Stocks discussed on the in-depth session of Jim Cramer's Mad Money TV Program, Friday March 1.
Ascena (NASDAQ:ASNA), Tractor Supply (NASDAQ:TSCO), Brown-Forman (NYSE:BF.A), Petsmart (NASDAQ:PETM), Safeway (NYSE:SWY), Kroger (NYSE:KR), Honeywell (NYSE:HON), Exxon (NYSE:XOM). Other stocks mentioned: Papa John's (NASDAQ:PZZA), Dominos (NYSE:DPZ), Diageo (NYSE:DEO), Whole Foods (NASDAQ:WFM).
Cramer discussed 9 things to watch in the week ahead:
Ascena (ASNA) was a Mad Money favorite, but lately the stock has been disappointing. "I think it has let us down," when so many retailers are doing better. Cramer would pay attention to earnings; "We need to see a solid quarter."
Tractor Supply (TSCO) has an Analyst Meeting. This go-to farming and gardening growth stock could take out its all-time highs if it has a good story to tell.
Brown-Forman (BF.A) is a hated stock, although the liquor trade is working. Cramer thinks it is likely to tell a strong story for its Analyst Day, but if it disappoints, Cramer would buy Diageo (DEO).
Petsmart (PETM) reports earnings. Cramer thinks that, in spite of bearish sentiment, the pet business is in a secular uptrend.
Honeywell (HON) remains one of Cramer's all-time favorite stocks. He expects a positive Investor Meeting for HON.
Exxon (XOM) has been unable to grow production and is ultra-conservative, so it is unlikely to give a bullish picture for its Analyst Day.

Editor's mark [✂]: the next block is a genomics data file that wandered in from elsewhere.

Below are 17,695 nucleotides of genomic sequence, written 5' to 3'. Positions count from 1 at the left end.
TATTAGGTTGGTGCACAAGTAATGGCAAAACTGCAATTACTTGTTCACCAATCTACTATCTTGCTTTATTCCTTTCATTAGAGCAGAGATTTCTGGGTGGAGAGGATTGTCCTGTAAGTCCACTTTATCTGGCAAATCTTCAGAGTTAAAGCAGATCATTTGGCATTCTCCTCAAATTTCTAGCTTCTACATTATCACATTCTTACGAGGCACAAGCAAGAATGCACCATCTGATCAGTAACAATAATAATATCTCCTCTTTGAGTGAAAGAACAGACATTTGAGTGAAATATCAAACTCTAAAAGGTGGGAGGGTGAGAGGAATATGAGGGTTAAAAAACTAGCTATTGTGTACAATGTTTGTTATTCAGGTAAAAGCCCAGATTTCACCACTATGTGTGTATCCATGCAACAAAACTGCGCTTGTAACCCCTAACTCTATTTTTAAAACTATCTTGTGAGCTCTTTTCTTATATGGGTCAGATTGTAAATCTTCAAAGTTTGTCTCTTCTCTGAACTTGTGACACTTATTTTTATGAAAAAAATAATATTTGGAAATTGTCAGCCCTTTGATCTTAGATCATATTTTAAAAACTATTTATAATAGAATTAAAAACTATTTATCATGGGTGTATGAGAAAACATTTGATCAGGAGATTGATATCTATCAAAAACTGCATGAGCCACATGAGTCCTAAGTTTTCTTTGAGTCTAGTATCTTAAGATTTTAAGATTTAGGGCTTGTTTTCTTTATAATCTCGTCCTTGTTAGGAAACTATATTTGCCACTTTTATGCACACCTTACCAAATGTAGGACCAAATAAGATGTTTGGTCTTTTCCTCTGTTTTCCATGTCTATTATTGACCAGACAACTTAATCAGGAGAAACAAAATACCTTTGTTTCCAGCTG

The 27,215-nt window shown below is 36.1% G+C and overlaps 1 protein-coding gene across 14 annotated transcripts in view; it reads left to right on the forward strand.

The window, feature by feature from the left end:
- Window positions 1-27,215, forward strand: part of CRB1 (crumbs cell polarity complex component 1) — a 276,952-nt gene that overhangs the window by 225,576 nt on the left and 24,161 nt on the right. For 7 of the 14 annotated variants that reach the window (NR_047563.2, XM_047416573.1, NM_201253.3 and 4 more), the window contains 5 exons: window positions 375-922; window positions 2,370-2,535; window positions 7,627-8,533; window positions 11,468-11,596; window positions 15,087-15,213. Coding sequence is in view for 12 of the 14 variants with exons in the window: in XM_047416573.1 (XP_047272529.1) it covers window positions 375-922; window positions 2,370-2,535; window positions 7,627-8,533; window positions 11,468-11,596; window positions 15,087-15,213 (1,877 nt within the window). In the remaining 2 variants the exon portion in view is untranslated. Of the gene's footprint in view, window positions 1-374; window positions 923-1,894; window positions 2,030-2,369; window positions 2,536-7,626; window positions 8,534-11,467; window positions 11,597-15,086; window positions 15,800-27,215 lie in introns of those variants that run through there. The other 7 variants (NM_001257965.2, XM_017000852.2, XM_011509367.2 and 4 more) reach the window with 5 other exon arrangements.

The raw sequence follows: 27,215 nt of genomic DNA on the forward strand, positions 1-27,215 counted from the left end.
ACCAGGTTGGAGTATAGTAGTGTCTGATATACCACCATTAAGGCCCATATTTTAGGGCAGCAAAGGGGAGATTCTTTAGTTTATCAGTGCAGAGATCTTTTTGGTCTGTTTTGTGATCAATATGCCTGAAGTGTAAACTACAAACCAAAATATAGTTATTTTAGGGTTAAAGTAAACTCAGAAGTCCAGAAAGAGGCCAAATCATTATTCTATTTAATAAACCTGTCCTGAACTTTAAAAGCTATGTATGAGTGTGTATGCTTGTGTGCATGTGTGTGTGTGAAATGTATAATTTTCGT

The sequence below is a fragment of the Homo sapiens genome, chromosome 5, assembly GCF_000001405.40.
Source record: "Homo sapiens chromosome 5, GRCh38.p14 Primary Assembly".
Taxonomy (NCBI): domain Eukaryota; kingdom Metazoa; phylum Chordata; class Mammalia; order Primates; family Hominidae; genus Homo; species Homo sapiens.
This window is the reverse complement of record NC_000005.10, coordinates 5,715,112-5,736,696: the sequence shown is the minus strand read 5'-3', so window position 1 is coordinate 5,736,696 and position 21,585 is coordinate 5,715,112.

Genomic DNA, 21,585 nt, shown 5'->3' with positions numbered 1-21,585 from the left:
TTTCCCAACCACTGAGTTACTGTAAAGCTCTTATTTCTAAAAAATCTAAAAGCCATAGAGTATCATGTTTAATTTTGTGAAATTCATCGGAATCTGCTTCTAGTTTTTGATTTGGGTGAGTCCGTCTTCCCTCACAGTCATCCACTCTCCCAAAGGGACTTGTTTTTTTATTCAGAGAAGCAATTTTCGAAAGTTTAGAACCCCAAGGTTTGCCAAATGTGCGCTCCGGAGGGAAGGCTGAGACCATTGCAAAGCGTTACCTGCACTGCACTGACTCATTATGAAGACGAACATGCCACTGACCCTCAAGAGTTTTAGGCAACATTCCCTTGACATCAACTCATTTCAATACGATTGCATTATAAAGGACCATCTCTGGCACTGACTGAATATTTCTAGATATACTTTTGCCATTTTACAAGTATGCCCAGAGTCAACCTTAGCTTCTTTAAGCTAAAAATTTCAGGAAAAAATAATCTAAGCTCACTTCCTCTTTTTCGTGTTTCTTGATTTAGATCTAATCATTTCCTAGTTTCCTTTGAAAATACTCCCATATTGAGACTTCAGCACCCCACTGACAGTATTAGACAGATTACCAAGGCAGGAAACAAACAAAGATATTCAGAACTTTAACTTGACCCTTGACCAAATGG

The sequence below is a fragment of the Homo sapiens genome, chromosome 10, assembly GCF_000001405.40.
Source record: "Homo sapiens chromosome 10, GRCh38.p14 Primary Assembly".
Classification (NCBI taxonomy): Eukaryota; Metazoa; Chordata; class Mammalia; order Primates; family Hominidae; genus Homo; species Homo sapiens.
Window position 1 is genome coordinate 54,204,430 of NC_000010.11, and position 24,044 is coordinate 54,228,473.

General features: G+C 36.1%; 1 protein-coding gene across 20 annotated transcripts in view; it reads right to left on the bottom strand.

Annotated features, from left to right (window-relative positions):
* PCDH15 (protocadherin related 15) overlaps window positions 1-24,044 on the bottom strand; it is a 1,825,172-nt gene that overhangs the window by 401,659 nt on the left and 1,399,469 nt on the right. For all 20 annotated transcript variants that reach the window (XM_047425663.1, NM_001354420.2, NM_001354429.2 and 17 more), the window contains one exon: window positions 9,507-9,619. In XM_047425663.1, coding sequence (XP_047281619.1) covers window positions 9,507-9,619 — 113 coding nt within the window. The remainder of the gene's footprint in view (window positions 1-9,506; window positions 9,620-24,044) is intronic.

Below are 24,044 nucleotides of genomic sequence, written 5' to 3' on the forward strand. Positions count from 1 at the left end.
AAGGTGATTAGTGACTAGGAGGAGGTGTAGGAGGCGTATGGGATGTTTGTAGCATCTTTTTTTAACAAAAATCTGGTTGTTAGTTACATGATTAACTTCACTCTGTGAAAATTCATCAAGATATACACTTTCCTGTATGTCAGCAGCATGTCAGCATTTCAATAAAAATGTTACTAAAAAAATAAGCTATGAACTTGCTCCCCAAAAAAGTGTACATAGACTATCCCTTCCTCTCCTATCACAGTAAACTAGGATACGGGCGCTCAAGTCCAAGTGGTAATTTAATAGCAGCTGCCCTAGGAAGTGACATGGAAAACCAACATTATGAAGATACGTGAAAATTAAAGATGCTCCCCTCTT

Kroger (KG) along with Safeway, has been taking market share from Whole Foods. If Safeway and KG give strong news about their fundamentals at the expense of WFM, Cramer would buy Whole Foods on weakness.
Jobs Report: Cramer is looking for a "Goldilocks number"; one that is not so high as to create worries that the Fed might raise rates on a stronger economy, and not so low that it will cast doubt on consumer confidence. This might be the most important data point of the week.
Cramer took a call:
Papa Johns (PZZA) had to re-state earnings for the past few years. Accounting irregularities are usually a sign of a Sell, but in this case, it doesn't matter, because while Cramer thinks Papa John's is good, Dominos (DPZ) is better.
On Squawk On The Street in January, following Elizabeth Arden's (RDEN) disappointing quarter, Cramer said he "wouldn't even mention Elizabeth Arden (RDEN) in the same sentence as Estee Lauder (EL)." Following that comment, RDEN's management sent Cramer a letter detailing its turnaround story, and now Cramer is blessing RDEN as Buy, but only on speculation.